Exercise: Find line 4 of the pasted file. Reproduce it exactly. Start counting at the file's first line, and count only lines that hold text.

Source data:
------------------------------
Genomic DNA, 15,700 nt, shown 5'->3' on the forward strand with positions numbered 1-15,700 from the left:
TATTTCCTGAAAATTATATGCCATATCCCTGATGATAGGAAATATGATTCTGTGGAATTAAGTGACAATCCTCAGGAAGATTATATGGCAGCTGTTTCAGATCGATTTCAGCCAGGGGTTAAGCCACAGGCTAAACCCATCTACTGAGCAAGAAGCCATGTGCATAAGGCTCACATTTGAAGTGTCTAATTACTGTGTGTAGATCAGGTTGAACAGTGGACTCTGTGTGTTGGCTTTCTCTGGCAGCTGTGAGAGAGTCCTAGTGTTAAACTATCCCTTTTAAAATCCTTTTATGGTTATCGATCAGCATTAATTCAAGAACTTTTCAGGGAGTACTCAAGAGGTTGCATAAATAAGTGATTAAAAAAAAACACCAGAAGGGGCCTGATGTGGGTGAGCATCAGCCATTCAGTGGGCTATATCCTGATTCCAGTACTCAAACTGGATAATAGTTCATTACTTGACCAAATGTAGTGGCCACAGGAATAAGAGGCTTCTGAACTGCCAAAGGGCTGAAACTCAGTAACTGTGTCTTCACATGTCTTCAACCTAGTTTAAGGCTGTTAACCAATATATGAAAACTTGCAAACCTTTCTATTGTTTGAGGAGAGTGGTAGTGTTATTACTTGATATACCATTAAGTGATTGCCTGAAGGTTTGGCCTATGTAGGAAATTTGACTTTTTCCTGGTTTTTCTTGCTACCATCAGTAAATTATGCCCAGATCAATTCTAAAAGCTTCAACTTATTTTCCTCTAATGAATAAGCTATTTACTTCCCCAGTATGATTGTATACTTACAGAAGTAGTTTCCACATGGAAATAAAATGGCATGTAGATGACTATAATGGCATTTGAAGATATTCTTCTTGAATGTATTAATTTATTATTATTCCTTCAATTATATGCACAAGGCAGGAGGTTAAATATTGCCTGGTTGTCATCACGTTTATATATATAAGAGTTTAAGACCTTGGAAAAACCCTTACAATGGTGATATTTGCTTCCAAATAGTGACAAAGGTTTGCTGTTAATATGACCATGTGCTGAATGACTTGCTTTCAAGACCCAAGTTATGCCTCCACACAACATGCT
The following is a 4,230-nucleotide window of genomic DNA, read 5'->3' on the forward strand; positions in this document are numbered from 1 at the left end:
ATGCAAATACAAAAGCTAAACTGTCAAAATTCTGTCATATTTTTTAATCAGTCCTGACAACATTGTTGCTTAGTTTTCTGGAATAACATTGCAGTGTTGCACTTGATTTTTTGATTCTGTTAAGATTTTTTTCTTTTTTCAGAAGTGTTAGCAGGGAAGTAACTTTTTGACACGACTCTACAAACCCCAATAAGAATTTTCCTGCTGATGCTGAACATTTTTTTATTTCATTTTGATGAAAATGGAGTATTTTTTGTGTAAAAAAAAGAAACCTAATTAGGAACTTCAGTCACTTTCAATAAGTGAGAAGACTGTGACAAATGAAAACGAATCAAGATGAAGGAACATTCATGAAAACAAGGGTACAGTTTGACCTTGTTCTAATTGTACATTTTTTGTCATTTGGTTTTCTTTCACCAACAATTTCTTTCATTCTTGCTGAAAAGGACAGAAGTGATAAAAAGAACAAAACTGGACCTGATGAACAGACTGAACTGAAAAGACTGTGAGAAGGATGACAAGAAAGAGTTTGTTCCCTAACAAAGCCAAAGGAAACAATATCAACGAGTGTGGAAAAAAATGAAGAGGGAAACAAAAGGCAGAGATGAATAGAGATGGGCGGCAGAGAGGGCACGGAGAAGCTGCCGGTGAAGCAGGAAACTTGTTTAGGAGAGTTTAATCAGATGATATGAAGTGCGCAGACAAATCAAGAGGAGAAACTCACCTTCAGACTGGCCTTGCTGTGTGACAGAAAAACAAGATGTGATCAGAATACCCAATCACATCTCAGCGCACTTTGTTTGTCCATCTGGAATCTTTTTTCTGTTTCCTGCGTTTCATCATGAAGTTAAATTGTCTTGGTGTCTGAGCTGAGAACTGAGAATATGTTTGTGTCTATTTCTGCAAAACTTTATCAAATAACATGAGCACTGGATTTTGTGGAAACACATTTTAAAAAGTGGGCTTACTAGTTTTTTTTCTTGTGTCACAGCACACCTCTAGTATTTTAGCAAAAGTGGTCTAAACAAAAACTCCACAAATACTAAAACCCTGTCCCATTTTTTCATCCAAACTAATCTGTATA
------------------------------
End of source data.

ATGCAAATACAAAAGCTAAACTGTCAAAATTCTGTCATATTTTTTAATCAGTCCTGACAACATTGTTGCTTAGTTTTCTGGAATAACATTGCAGTGTTGCACTTGATTTTTTGATTCTGTTAAGATTTTTTTCTTTTTTCAGAAGTGTTAGCAGGGAAGTAACTTTTTGACACGACTCTACAAACCCCAATAAGAATTTTCCTGCTGATGCTGAACATTTTTTTATTTCATTTTGATGAAAATGGAGTATTTTTTGTGTAAAAAAAAGAAACCTAATTAGGAACTTCAGTCACTTTCAATAAGTGAGAAGACTGTGACAAATGAAAACGAATCAAGATGAAGGAACATTCATGAAAACAAGGGTACAGTTTGACCTTGTTCTAATTGTACATTTTTTGTCATTTGGTTTTCTTTCACCAACAATTTCTTTCATTCTTGCTGAAAAGGACAGAAGTGATAAAAAGAACAAAACTGGACCTGATGAACAGACTGAACTGAAAAGACTGTGAGAAGGATGACAAGAAAGAGTTTGTTCCCTAACAAAGCCAAAGGAAACAATATCAACGAGTGTGGAAAAAAATGAAGAGGGAAACAAAAGGCAGAGATGAATAGAGATGGGCGGCAGAGAGGGCACGGAGAAGCTGCCGGTGAAGCAGGAAACTTGTTTAGGAGAGTTTAATCAGATGATATGAAGTGCGCAGACAAATCAAGAGGAGAAACTCACCTTCAGACTGGCCTTGCTGTGTGACAGAAAAACAAGATGTGATCAGAATACCCAATCACATCTCAGCGCACTTTGTTTGTCCATCTGGAATCTTTTTTCTGTTTCCTGCGTTTCATCATGAAGTTAAATTGTCTTGGTGTCTGAGCTGAGAACTGAGAATATGTTTGTGTCTATTTCTGCAAAACTTTATCAAATAACATGAGCACTGGATTTTGTGGAAACACATTTTAAAAAGTGGGCTTACTAGTTTTTTTTCTTGTGTCACAGCACACCTCTAGTATTTTAGCAAAAGTGGTCTAAACAAAAACTCCACAAATACTAAAACCCTGTCCCATTTTTTCATCCAAACTAATCTGTATA